'Bridesmaids': Comedy says 'I do' to female friendship
A review of the funny, bawdy "Bridesmaids," produced by Judd Apatow and starring Kristen Wiig, Maya Rudolph, Rose Byrne and Jon Hamm.
Seattle Times movie critic
'Bridesmaids,' with Kristen Wiig, Maya Rudolph, Rose Byrne, Chris O'Dowd, Ellie Kemper, Wendi McLendon-Covey, Melissa McCarthy, Jon Hamm. Directed by Paul Feig, from a screenplay by Annie Mumalo and Wiig. 125 minutes. Rated R for some strong sexuality and language throughout. Several theaters.
Contrary to what you may have heard, "Bridesmaids" is not a female version of "The Hangover," despite one extended gross-out sequence that's aiming hard for that audience. Instead, it's something more unusual: a female-centered ensemble comedy that's ultimately about the importance and power of friendship. And, yes, it's funny as hell.
Kristen Wiig, who wrote the script with Annie Mumalo, stars as Annie Walker, a 30-something woman whose life is a mess: Her dream of opening a bakery failed miserably; her roommates are beyond weird; her lover (Jon Hamm, in a hilarious extended cameo) barely realizes she exists; and her best friend, Lillian (Maya Rudolph), has announced that she's getting married and moving away. Annie, reeling from the news but trying to be supportive, finds herself the maid-of-honor leader of a ragtag group of bridesmaids. Among them is the ridiculously pretty Helen (Rose Byrne), a woman whose uncanny perfection (she sends beautifully packaged shower invitations from which an exquisite live butterfly emerges) and burgeoning friendship with Lillian feels threatening to Annie.
Watch any of the scenes between Wiig and Rudolph and you'll see something rarely shown in the movies: that giggly, affectionate way that longtime female friends talk to each other; the way they completely relax in the other's presence, over the kind of breakfast-at-a-coffee-shop or wine-at-Lillian's-apartment date they've had a hundred times before. You completely believe the friendship between these two (the way we didn't believe Kate Hudson and Ginnifer Goodwin in "Something Borrowed") and it lights up the movie.
As does Wiig, who brings her arsenal of eyes-closed exasperation, singsong voices (which become even more singy when she accidentally ODs on anxiety meds) and trailing-off sentences — not to mention her uncanny knack of making something seem crazily funny, like her imitation of a penis (you had to be there), or a wigged-out Annie calling a flight attendant named Steve "Stove." ("Are you an appliance?" she asks him. OK, I just giggled again.)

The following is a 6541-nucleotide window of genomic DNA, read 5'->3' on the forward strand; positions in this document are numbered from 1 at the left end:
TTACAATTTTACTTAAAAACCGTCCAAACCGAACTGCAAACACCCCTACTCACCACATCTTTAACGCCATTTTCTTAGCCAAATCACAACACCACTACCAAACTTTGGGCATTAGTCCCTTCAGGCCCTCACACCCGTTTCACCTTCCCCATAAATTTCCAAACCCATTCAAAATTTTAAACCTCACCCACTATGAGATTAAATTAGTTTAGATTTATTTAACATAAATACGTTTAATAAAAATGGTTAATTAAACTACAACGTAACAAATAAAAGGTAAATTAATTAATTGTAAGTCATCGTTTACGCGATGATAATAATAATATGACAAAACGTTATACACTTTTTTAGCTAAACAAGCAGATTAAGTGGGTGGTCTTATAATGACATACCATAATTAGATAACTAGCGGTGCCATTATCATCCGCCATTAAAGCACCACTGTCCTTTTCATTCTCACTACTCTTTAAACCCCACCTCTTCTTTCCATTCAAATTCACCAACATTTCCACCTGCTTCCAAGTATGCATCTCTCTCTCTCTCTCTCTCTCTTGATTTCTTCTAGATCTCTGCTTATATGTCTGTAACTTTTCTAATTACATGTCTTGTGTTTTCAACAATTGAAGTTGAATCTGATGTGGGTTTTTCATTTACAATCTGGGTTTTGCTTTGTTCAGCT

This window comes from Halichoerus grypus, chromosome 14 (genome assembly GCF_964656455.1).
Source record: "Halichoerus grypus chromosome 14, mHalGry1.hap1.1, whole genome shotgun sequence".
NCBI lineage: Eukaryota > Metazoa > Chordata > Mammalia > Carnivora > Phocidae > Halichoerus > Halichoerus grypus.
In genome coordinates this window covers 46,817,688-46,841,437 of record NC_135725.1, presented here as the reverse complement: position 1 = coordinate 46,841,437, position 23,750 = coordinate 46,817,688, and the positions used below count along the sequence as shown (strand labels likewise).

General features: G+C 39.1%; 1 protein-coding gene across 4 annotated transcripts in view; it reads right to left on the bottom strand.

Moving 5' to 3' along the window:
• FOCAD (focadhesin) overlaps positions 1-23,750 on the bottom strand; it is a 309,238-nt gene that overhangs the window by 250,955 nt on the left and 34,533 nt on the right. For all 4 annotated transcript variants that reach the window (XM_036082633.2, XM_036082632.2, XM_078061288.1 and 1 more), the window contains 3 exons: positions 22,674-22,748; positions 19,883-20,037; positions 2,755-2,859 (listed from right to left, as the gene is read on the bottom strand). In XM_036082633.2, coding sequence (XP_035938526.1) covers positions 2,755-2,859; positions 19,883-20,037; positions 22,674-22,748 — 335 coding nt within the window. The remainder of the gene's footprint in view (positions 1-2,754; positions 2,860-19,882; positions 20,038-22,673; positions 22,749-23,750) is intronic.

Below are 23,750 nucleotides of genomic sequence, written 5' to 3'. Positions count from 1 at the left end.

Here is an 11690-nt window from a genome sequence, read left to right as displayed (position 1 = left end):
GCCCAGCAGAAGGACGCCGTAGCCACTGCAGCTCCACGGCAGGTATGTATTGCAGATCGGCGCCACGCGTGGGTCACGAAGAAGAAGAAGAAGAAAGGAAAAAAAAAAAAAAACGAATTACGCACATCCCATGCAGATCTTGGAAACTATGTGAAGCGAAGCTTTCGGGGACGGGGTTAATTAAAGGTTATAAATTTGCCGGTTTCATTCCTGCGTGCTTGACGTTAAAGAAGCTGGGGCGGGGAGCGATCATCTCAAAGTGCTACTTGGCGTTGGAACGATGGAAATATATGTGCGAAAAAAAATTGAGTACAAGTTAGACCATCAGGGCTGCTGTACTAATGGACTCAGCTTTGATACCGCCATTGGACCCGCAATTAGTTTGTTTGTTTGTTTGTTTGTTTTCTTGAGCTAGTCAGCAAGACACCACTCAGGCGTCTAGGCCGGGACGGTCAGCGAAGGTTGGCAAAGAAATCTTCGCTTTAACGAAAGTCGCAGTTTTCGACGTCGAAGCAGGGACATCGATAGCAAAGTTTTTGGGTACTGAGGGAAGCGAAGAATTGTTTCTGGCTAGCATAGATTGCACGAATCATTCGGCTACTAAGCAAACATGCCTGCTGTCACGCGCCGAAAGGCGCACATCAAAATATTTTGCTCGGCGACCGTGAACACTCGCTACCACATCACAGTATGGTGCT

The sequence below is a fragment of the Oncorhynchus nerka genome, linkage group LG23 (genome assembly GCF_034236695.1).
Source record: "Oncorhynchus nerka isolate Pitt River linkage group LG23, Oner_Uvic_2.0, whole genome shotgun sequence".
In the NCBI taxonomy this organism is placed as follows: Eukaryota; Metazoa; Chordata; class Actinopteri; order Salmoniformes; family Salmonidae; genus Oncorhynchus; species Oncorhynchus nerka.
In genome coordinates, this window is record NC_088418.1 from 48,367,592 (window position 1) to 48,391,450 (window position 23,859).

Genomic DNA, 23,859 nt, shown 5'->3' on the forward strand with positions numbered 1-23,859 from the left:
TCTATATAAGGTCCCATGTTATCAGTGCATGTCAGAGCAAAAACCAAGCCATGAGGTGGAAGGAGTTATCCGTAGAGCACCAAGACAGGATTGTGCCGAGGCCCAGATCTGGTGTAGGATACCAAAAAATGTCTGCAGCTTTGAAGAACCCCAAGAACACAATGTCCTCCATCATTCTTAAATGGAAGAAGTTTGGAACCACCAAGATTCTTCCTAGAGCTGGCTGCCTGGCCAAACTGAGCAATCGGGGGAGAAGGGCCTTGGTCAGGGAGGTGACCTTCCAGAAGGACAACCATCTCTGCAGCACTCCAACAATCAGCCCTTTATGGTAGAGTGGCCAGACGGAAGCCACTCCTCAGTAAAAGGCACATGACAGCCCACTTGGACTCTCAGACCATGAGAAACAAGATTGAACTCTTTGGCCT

"Bridesmaids," like virtually every movie touched by Judd Apatow (he's a producer), feels longer than it needs to be, and the scenes about Annie's romance with a sweet state trooper named Rhodes (Chris O'Dowd) are a little draggy. (Unlike the women in this movie, Rhodes isn't allowed to have much of a personality.) But it's full of offbeat laughs, particularly from Melissa McCarthy's tough-gal, puppy-loving bridesmaid Megan, and the feud between Annie and Helen, conducted behind ladylike tones and picture-perfect smiles — until Annie has a complete banshee-shrieking meltdown at Helen's over-the-top bridal shower.
"Why can't you just be happy for me and then go home and talk behind my back like a normal person?" demands a furious Lillian — and while it's a funny line, it comes from a character who knows she can say anything to Annie and they'll still, eventually, be OK. Don't be fooled by the vomit scene that everyone's already seen in the trailers (and that would have been funnier if a little less explicit); "Bridesmaids" is, ultimately, a love-and-friendship story.
Moira Macdonald: 206-464-2725 or email@example.com
Sam and Sara Lucchese create handmade pasta out of their kitchen-garage adjacent to their Ballard home. Here, they illustrate the final steps in making pappardelle pasta.